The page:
Philosophy Lexicon of Arguments

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Deception, philosophy: A deception is an idea that diverges from what would have been expected by the way in which this idea was caused, when the expectation or expectability is based on past experience or shared experiences and expectations of a community of subjects. See also error, causal theory of knowledge, reliability theory, knowledge, certainty, objectivity, intersubjectivity.

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Annotation: The above characterizations of concepts are neither definitions nor exhausting presentations of problems related to them. Instead, they are intended to give a short introduction to the contributions below. – Lexicon of Arguments.

 
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Books on Amazon
I 92
Seeing / Goodman: How can I see a bunch of molecules, without seeing a single one of them? - How could you say of me that I see a magnet? Or a poisonous mushroom? - It could be that someone asks me if I’ve seen the football coach in my audience. And I respond falsely to the negative. And even saw the entire audience.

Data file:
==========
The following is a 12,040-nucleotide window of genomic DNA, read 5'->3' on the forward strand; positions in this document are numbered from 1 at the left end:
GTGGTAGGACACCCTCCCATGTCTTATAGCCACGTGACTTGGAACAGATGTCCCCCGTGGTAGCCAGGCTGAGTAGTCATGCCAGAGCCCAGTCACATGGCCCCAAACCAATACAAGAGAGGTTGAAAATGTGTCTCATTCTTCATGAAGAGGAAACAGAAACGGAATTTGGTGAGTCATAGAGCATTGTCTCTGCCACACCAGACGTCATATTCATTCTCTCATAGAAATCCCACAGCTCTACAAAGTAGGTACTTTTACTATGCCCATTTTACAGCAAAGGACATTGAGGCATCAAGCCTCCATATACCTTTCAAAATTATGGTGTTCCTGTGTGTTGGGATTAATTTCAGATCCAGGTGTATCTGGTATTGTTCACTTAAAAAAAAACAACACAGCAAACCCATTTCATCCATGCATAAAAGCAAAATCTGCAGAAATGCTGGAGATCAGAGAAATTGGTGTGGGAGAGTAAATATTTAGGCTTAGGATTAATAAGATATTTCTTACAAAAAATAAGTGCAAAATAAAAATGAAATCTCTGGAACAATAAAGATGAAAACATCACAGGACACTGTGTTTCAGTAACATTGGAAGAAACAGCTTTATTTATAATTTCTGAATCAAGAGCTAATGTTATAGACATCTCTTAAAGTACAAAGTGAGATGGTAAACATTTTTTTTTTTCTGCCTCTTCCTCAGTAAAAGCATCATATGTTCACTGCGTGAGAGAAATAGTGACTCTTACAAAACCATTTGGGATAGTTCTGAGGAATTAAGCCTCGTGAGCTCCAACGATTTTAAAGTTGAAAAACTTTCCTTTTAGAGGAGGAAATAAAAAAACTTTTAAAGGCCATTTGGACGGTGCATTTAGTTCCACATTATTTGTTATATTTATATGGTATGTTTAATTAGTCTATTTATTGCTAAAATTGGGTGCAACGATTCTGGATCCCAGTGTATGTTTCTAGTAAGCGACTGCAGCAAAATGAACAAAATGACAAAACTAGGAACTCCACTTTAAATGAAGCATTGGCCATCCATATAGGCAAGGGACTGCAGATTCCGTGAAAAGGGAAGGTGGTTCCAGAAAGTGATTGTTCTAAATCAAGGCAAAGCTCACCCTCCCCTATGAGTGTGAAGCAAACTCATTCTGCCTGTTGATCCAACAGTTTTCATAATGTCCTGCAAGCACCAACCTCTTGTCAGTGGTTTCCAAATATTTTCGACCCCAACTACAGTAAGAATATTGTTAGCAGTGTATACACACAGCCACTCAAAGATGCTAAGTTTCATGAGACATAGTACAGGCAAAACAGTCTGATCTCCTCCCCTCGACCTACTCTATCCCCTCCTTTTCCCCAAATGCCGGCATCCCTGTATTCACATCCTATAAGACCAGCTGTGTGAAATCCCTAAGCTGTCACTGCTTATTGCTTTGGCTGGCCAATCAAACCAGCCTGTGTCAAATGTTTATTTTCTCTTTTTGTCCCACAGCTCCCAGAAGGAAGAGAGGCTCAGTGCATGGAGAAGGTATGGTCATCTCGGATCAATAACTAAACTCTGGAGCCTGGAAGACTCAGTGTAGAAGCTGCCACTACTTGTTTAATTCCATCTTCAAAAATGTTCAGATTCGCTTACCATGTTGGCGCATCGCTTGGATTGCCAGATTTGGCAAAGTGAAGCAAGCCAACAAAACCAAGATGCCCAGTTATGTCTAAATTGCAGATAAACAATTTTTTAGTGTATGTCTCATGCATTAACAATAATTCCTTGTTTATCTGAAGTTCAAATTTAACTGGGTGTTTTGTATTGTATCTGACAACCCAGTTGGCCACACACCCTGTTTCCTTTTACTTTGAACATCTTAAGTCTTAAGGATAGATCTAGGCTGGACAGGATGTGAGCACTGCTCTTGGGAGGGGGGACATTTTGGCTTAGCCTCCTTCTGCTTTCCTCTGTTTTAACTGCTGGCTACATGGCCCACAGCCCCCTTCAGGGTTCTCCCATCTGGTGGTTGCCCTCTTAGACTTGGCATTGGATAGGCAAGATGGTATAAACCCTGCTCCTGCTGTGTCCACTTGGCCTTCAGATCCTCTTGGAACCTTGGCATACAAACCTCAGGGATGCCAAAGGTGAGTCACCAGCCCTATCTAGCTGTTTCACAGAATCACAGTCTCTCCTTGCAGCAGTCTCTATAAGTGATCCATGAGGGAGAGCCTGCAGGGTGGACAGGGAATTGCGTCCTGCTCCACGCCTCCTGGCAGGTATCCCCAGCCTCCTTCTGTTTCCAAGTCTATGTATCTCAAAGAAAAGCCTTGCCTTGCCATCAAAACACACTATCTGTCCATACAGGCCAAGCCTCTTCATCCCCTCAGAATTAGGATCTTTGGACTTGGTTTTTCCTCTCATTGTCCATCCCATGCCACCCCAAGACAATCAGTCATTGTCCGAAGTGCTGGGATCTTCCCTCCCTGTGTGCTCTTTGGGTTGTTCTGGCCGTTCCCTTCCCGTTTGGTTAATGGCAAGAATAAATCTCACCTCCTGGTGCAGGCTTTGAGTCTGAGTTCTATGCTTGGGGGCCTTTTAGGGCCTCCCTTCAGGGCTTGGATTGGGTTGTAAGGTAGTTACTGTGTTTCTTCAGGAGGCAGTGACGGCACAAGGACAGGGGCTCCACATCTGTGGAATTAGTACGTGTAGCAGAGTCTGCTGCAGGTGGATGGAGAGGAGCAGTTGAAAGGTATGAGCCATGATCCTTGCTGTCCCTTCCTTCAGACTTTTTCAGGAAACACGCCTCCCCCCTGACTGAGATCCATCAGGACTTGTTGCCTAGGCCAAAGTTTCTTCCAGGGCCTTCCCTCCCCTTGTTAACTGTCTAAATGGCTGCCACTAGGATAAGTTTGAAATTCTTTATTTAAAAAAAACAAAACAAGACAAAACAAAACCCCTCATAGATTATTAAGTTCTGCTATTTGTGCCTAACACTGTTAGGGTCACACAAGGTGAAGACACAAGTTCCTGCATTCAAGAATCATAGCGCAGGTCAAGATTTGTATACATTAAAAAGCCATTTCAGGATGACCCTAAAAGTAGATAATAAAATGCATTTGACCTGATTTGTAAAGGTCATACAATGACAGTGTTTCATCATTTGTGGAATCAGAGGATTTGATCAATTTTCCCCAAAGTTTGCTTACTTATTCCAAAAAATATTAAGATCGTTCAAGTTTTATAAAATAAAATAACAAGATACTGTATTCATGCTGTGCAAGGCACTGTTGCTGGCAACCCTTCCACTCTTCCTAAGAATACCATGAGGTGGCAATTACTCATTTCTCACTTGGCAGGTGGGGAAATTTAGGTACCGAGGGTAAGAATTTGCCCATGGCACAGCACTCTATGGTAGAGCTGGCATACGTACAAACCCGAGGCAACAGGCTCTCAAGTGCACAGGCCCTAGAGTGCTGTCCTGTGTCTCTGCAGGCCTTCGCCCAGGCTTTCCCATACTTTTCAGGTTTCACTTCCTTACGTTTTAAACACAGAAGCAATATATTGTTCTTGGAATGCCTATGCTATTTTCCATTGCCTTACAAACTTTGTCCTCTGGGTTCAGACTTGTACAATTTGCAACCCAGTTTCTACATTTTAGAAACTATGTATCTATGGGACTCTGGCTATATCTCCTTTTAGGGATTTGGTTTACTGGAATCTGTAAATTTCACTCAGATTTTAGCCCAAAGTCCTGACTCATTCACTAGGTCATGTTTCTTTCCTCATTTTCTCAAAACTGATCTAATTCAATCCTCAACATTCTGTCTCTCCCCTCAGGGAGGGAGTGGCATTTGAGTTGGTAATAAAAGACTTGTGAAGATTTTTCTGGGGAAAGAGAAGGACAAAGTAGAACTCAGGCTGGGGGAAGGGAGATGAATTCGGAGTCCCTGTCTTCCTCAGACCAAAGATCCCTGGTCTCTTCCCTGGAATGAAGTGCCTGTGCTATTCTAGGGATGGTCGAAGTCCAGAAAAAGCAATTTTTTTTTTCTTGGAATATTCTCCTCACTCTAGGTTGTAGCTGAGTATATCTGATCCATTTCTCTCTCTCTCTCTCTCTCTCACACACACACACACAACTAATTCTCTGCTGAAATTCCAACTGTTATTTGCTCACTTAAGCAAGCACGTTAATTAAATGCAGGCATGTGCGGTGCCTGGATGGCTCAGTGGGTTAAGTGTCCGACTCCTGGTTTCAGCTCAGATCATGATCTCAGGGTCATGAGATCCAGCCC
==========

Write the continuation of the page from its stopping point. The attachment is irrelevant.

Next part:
I 107 ff
Perception / Goodman: improvises smooth transitions. Goodman: One could ask whether such improvisations are not even more peculiar to man than innate ideas. Virtually every clear case of visual motion perception depends on an abrupt change in color (no shades of gray).


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Explanation of symbols: Roman numerals indicate the source, arabic numerals indicate the page number. The corresponding books are indicated on the right hand side. ((s)…): Comment by the sender of the contribution.

G I
N. Goodman
Weisen der Welterzeugung Frankfurt 1984

G II
N. Goodman
Tatsache Fiktion Voraussage Frankfurt 1988

G III
N. Goodman
Sprachen der Kunst Frankfurt 1997

G IV
N. Goodman/K. Elgin
Revisionen Frankfurt 1989


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Ed. Martin Schulz, access date 2017-10-17